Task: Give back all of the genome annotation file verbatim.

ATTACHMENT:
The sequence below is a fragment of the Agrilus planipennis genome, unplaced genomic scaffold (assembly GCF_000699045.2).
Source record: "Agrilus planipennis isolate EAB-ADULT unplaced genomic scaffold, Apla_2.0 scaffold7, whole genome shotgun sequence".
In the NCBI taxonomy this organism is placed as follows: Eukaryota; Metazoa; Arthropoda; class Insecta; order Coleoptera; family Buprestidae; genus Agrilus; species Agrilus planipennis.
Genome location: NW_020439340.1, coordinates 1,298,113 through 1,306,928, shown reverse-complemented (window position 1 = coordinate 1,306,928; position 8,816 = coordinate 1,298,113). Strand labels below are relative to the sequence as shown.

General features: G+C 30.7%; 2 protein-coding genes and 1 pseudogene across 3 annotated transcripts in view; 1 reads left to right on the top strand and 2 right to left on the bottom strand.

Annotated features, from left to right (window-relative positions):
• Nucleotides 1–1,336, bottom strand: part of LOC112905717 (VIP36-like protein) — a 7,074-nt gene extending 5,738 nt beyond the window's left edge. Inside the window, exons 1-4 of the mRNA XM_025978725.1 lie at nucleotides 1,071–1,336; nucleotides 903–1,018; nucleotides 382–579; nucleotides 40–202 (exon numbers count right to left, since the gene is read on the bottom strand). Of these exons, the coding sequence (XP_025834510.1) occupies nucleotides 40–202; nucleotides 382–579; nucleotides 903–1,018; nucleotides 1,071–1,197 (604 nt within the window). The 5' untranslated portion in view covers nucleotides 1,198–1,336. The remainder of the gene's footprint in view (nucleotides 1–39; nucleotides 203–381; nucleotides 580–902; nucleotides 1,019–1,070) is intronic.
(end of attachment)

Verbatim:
The sequence below is a fragment of the Agrilus planipennis genome, unplaced genomic scaffold (assembly GCF_000699045.2).
Source record: "Agrilus planipennis isolate EAB-ADULT unplaced genomic scaffold, Apla_2.0 scaffold7, whole genome shotgun sequence".
In the NCBI taxonomy this organism is placed as follows: Eukaryota; Metazoa; Arthropoda; class Insecta; order Coleoptera; family Buprestidae; genus Agrilus; species Agrilus planipennis.
Genome location: NW_020439340.1, coordinates 1,298,113 through 1,306,928, shown reverse-complemented (window position 1 = coordinate 1,306,928; position 8,816 = coordinate 1,298,113). Strand labels below are relative to the sequence as shown.

General features: G+C 30.7%; 2 protein-coding genes and 1 pseudogene across 3 annotated transcripts in view; 1 reads left to right on the top strand and 2 right to left on the bottom strand.

Annotated features, from left to right (window-relative positions):
• Nucleotides 1–1,336, bottom strand: part of LOC112905717 (VIP36-like protein) — a 7,074-nt gene extending 5,738 nt beyond the window's left edge. Inside the window, exons 1-4 of the mRNA XM_025978725.1 lie at nucleotides 1,071–1,336; nucleotides 903–1,018; nucleotides 382–579; nucleotides 40–202 (exon numbers count right to left, since the gene is read on the bottom strand). Of these exons, the coding sequence (XP_025834510.1) occupies nucleotides 40–202; nucleotides 382–579; nucleotides 903–1,018; nucleotides 1,071–1,197 (604 nt within the window). The 5' untranslated portion in view covers nucleotides 1,198–1,336. The remainder of the gene's footprint in view (nucleotides 1–39; nucleotides 203–381; nucleotides 580–902; nucleotides 1,019–1,070) is intronic.